Guest Post and FREE BOOK!
Today we have Michael Estrin, author of Murder and Other Distractions, with a great guest post. His book is also FREE for 3 days so go grab your copy!
Why I write in public (sometimes)
I’m a loathsome cliché. Really, there’s no other way to look at it.
Hipster glasses? Check.
Silver Macbook Pro? Check.
Seriously, you can’t throw a rock at Los Angeles coffee house without hitting a dude like me and giving another one of my clones material for a screenplay. That’s why I prefer writing at home, where the coffee is cheap and I don’t have to worry about some dirtball running off with my computer (and pages!) when I duck into the bathroom.
But occasionally the risk of computer theft, overpriced coffee, and the fear of being labeled a cliché are worth writing in public. I mean, where else would you get this kind of material?
Middle-aged man: I love wrong numbers.
Slightly younger woman: Why?
Middle-aged man: You never know what’s going to happen. Last week, this guy called and asked if I wanted to have sex with his wife.
Slightly younger woman: What?! Seriously? You can’t be serious.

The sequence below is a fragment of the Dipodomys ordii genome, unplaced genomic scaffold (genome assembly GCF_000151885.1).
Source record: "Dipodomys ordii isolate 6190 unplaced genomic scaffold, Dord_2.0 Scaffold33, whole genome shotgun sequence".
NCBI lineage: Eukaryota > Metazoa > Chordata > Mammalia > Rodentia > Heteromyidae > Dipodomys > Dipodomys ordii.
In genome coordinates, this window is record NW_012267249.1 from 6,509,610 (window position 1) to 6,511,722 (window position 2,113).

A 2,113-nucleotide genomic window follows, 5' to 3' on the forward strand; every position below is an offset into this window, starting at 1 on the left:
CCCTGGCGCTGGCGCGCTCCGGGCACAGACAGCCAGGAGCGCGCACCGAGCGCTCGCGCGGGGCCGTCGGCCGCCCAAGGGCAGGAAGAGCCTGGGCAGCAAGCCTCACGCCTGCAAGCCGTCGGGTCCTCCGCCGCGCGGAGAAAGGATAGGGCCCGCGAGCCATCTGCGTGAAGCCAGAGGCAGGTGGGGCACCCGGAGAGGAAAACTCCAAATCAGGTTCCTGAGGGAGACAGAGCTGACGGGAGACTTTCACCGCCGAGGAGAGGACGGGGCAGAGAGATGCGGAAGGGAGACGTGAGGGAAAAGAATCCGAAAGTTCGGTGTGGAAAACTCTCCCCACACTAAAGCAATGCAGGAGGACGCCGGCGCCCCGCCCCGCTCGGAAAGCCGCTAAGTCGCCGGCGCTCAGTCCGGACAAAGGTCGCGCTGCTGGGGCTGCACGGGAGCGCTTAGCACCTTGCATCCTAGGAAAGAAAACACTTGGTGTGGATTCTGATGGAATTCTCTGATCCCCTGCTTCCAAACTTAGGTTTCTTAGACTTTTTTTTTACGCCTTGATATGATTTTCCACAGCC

Middle-aged man: He realized it was the wrong number, but we got to talking, and he asked if I would have sex with his wife while he watched.
Slightly younger woman: No! What did you say?
Middle-aged man: I said it depends on what his wife looks like and how involved he is in this whole situation.
This conversation actually happened within earshot of me at my local coffee house. I don’t normally take notes while eavesdropping, but then again, I usually don’t have a Word Doc open while some guy is talking about swingers with sloppy phone dialing skills.
That’s the beauty of writing in public. Strangers say the most amazing things. Every conversation is a gem. But no matter how memorable the dialogue, people never follow a script, not really.
Instead of wrapping up this strange anecdote, the two people next to me just changed the topic. The woman told the man she thought his interest in the wrong number swinger was a sign he was suffering from a mid-life crisis. He thought about that and smiled, she sipped her coffee, then they began talking about an old friend who had foolishly moved to Austin to open a sushi bar.
So what happened with the middle-aged man, the wrong number dialer, and his wife? I have no idea. It sounds like the start of a great short story, though. But figuring out how the man and the wrong number dialer “got to talking”—or whether you even need to explain that— is a lot easier without distractions, which is why I (mostly) write at home.
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Here’s a link to my book, Murder and Other Distractions
Michael Estrin grew up in Los Angeles, fled, and returned.
He has written for a broad range of publications, including American Way, Nerve, Bitter Lawyer, AskMen, Draft, California Lawyer, and Penthouse (yes, they have articles, too).
Murder and Other Distractions is his first novel.